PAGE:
This paper analyses the urban regeneration in Portsmouth, a naval city on the south coast of UK, focusing on the roles of private and public sectors in the development of a complex mixed-use site. Gunwharf Quays was a brownfield, disused naval storage area, on the sea edge, previously inaccessible, which has been transformed with the creation of housing, shopping office, leisure equipments and public space. This scheme has had enormous impact regionally, transforming the identity of Portsmouth, and encouraging development in adjacent areas. Urban regeneration is specifically about responding to the context of the site city and region, importantly to identify key local cultural and socio-economic issues that can contribute towards a sustainable scheme that has further regenerative aspects and encourages the region to become economically sustainable. However, apart from investigating it in its own context; this paper will also consider this project in a broader scenario relating it to other major national and international urban ideas, after the end of the 1980s, focused on regenerating dockyard and other key brownfield areas. The journey of this project will be described from initial site analysis and key influential ideas to its final construction and use. Finally, the paper will discuss and identify important factors for considering creating economically sustainable redevelopment and urban regeneration.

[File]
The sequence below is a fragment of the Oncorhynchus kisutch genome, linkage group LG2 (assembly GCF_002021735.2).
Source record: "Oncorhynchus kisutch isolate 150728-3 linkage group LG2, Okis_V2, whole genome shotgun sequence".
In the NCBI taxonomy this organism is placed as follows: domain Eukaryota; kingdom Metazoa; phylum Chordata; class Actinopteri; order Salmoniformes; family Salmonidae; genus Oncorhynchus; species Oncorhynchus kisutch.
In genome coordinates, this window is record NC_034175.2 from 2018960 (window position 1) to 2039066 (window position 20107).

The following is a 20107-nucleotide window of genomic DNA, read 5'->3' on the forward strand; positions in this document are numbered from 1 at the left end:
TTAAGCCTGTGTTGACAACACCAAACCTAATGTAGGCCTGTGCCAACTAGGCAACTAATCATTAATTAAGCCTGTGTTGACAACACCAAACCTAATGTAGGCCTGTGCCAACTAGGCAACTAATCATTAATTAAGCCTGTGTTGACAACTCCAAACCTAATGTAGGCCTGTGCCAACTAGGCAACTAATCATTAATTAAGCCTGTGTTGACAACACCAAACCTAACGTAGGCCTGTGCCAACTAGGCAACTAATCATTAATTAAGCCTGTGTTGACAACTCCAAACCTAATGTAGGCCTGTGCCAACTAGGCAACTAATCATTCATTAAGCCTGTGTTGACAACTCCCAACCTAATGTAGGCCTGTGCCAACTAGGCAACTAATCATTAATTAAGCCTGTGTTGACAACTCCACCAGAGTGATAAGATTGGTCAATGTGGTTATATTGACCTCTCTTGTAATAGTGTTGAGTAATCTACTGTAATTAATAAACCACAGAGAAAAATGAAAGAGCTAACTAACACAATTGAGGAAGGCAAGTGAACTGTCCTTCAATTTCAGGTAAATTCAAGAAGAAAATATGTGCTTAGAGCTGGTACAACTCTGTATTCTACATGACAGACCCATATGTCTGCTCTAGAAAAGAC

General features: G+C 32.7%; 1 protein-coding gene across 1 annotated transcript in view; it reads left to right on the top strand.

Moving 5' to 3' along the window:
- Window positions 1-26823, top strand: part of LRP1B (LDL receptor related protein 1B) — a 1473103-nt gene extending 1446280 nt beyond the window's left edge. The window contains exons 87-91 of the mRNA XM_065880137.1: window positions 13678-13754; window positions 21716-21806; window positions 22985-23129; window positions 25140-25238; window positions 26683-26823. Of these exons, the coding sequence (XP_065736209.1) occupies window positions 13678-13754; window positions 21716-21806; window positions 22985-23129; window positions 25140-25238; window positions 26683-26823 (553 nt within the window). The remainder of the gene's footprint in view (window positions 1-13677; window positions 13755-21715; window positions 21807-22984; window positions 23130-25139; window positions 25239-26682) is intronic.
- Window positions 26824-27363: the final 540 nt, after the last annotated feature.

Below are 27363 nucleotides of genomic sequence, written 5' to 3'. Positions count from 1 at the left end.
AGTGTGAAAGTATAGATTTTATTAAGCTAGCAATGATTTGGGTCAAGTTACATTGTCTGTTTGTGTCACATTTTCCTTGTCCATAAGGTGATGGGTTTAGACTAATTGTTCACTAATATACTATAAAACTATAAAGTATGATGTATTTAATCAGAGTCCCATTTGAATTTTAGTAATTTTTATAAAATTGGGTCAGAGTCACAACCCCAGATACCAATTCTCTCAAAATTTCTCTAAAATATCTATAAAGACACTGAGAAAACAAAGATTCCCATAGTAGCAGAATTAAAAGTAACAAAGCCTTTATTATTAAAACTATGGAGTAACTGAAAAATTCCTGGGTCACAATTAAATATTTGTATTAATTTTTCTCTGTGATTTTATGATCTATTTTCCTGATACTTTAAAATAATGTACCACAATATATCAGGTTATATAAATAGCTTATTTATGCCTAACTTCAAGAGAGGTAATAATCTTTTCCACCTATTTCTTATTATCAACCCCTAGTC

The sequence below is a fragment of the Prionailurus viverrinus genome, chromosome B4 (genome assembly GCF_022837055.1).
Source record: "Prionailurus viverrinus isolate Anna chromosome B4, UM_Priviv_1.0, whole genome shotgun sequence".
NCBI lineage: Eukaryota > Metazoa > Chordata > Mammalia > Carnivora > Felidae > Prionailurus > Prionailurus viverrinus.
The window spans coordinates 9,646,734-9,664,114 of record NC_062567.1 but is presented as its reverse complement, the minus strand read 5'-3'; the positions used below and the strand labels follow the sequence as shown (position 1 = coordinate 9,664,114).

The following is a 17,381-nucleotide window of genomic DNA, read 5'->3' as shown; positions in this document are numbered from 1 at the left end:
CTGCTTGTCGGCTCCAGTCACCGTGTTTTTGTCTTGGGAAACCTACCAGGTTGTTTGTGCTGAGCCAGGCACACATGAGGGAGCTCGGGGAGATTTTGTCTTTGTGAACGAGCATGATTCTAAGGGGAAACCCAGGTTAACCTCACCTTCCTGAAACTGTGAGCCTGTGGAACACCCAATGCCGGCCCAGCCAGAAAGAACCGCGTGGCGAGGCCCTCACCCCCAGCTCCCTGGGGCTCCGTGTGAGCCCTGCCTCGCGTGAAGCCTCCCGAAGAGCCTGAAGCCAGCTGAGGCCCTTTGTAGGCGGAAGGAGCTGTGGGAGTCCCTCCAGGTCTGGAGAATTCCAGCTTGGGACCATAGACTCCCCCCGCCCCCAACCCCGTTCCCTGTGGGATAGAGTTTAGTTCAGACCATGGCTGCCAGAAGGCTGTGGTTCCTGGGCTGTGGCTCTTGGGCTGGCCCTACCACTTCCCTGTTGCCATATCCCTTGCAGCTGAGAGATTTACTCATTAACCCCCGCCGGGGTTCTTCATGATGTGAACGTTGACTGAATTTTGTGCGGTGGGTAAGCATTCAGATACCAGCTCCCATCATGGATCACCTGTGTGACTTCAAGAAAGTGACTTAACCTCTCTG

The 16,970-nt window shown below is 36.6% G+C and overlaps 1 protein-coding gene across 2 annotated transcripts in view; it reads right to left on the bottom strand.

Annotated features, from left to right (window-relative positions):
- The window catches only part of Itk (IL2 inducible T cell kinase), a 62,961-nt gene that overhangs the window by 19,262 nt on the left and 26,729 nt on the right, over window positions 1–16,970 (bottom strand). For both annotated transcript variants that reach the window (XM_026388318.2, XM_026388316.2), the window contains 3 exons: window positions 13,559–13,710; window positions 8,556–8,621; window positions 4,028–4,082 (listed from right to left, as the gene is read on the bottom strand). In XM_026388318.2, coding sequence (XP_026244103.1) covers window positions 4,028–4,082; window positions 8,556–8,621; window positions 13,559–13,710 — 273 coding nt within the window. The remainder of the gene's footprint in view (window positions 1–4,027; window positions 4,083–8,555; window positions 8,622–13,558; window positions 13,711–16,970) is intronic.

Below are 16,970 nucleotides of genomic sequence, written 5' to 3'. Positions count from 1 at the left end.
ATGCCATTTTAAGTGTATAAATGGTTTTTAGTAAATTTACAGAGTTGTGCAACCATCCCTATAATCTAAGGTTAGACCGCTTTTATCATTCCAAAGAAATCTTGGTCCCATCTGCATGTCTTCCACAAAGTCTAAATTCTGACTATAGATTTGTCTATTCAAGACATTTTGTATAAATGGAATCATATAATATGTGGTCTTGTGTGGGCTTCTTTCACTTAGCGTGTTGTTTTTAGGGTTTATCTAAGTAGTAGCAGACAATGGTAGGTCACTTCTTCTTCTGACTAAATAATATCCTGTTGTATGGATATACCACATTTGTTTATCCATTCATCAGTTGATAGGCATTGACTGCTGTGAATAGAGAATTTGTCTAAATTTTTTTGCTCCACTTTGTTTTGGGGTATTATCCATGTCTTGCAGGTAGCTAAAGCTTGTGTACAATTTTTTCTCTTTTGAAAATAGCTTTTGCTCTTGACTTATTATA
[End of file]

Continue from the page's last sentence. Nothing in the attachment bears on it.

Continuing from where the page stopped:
|Publication status||Published - Mar 2009|
|Event||8th International Symposium (UPE 8) of the International Urban Planning and Environment Association - Kaiserslautern, Germany|
Duration: 23 Mar 2009 → 26 Mar 2009
|Conference||8th International Symposium (UPE 8) of the International Urban Planning and Environment Association|
|Period||23/03/09 → 26/03/09|